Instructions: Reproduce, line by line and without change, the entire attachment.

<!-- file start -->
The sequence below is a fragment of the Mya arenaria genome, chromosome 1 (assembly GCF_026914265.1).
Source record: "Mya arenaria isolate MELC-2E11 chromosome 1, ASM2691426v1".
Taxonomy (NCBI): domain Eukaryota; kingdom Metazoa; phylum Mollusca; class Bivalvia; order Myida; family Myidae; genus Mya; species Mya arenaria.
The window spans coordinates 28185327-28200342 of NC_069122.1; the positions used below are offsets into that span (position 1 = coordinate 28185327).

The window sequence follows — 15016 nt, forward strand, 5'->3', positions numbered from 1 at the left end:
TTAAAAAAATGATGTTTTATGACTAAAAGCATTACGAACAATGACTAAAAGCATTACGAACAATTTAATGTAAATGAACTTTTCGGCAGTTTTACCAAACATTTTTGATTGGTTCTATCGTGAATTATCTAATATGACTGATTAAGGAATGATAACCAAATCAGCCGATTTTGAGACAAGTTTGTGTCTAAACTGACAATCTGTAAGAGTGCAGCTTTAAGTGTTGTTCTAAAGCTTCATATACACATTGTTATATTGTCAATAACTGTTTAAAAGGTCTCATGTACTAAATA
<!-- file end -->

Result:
The sequence below is a fragment of the Mya arenaria genome, chromosome 1 (assembly GCF_026914265.1).
Source record: "Mya arenaria isolate MELC-2E11 chromosome 1, ASM2691426v1".
Taxonomy (NCBI): domain Eukaryota; kingdom Metazoa; phylum Mollusca; class Bivalvia; order Myida; family Myidae; genus Mya; species Mya arenaria.
The window spans coordinates 28185327-28200342 of NC_069122.1; the positions used below are offsets into that span (position 1 = coordinate 28185327).

The window sequence follows — 15016 nt, forward strand, 5'->3', positions numbered from 1 at the left end:
TTAAAAAAATGATGTTTTATGACTAAAAGCATTACGAACAATGACTAAAAGCATTACGAACAATTTAATGTAAATGAACTTTTCGGCAGTTTTACCAAACATTTTTGATTGGTTCTATCGTGAATTATCTAATATGACTGATTAAGGAATGATAACCAAATCAGCCGATTTTGAGACAAGTTTGTGTCTAAACTGACAATCTGTAAGAGTGCAGCTTTAAGTGTTGTTCTAAAGCTTCATATACACATTGTTATATTGTCAATAACTGTTTAAAAGGTCTCATGTACTAAATA